Whether you’ve raised ten parrots before or haven’t begun your journey into being a parrot parent yet, just about everyone knows parrots aren’t meant for the cold.
Obviously, the phrase cold can be comprehensive and be subjective depending on the person.
Still, it’s relatively easy to assume you shouldn’t have your parrot hang out in the cold.
With this in mind, how long can a parrot survive in the cold?
To answer this question…indoor parrots will only live in cold weather for a few days before shutting down and dying. There have been reports of some indoor parrots residing for a few weeks in the cold, but that’s not the norm. Of course, some parrots have adapted to a colder climate, but that’s not very common.
What you also need to be mindful of is a parrot’s definition of cold, and our definition might be totally apart.
For example, if you live in Colorado, you might think any temperature above 10 degrees Celsius (50 degrees Fahrenheit) is perfectly warm.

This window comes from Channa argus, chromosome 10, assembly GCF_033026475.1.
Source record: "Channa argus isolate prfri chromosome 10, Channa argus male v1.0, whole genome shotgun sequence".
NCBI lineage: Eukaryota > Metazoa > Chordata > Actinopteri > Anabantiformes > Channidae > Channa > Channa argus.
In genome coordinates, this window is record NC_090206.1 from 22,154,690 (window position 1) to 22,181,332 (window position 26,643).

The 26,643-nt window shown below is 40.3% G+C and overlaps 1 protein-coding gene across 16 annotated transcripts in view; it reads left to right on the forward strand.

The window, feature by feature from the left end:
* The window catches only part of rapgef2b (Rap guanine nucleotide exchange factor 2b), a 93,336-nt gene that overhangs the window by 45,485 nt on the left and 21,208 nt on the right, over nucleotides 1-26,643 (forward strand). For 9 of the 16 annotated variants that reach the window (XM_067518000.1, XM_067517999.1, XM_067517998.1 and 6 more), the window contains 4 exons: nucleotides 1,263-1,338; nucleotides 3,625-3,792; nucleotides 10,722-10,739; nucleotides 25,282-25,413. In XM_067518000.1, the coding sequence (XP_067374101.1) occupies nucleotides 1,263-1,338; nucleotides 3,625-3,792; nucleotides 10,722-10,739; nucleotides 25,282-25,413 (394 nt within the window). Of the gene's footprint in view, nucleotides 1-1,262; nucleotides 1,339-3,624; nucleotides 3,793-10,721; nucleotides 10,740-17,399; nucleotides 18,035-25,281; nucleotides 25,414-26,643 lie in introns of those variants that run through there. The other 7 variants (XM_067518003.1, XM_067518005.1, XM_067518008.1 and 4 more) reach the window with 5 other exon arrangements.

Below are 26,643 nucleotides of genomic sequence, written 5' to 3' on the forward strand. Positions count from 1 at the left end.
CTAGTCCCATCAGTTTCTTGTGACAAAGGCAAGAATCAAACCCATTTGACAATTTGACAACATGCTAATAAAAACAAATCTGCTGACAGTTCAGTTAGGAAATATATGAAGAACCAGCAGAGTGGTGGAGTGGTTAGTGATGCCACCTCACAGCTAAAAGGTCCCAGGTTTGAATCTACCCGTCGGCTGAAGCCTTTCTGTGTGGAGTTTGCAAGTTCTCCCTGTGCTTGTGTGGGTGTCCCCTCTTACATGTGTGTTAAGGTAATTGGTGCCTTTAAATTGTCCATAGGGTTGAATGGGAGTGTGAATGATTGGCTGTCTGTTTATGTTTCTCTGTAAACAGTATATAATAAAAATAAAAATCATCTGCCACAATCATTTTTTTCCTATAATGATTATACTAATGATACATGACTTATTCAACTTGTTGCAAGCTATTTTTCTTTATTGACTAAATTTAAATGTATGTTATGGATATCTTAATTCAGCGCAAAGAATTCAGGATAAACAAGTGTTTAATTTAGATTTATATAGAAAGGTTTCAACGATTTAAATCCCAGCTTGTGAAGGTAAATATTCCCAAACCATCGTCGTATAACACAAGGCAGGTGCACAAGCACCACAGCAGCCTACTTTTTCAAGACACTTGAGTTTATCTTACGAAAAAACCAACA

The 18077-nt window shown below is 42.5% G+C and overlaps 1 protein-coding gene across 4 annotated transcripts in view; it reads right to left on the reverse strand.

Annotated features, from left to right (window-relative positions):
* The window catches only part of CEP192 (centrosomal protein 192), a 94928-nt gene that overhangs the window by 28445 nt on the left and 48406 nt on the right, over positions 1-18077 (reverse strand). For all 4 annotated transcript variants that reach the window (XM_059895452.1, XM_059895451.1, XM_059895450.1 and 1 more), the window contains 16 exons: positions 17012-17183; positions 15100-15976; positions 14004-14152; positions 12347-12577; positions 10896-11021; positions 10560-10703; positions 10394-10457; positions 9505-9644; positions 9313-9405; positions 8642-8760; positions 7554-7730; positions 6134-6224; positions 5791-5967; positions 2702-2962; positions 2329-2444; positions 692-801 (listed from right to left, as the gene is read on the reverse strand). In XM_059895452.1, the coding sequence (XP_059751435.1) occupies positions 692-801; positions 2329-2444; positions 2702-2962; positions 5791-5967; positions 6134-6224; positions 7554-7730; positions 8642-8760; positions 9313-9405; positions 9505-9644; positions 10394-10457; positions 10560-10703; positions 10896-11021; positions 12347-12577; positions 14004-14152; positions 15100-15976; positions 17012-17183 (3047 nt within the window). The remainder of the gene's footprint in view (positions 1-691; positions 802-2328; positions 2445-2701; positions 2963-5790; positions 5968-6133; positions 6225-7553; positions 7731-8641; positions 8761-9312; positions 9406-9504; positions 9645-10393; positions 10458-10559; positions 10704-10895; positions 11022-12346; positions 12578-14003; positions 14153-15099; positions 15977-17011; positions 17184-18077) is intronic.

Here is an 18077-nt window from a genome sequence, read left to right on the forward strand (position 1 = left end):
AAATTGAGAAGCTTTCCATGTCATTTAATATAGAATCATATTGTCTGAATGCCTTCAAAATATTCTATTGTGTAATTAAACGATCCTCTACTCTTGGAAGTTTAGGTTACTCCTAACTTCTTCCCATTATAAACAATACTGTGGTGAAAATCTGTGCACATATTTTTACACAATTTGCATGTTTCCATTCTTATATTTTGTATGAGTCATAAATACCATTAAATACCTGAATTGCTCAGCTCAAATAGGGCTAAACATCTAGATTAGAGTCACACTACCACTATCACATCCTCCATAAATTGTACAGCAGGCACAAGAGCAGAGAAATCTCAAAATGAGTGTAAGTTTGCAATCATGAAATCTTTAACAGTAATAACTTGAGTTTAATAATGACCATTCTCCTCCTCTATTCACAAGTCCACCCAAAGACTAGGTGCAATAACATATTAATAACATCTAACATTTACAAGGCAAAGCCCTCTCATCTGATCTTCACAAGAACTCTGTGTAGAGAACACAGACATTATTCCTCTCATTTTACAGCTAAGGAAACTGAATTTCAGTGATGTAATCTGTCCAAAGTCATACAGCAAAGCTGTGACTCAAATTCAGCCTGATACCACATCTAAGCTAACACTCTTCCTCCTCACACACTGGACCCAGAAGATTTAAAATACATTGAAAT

What you need to realize is a parrot shouldn’t be in any temperature below 18 degrees Celsius (65 degrees Fahrenheit).
Again, some parrots can handle the cold compared to others, but don’t risk it.
As you can imagine, with the varying factors in a subject like this, there’s a lot to make a note of with parrots and their ability to handle the cold.
People become interested in the ordeal because they wonder what temperature they should keep their house at.
Basically, you’re going to want to make sure you keep your house at a suitable temperature for your parrot at all times.
Nevertheless, let’s take a look at what else you should know!
- 1 Can parrots survive in the cold?
- 2 What temperature is too cold for parrots?
- 3 What temperature can parrots tolerate?
- 4 Can parrots be kept outside in the cold?
- 5 How do I know if my parrot is cold?
- 6 What are parrot cold symptoms?
Can parrots survive in the cold?
Most parrots can technically survive in temperatures that dip just below 18 degrees Celsius (65 degrees Fahrenheit).
Still, if it’s a lot lower than that, they will shut down.
That’s part of the reason why parrots are found in clumps in warmer climate areas.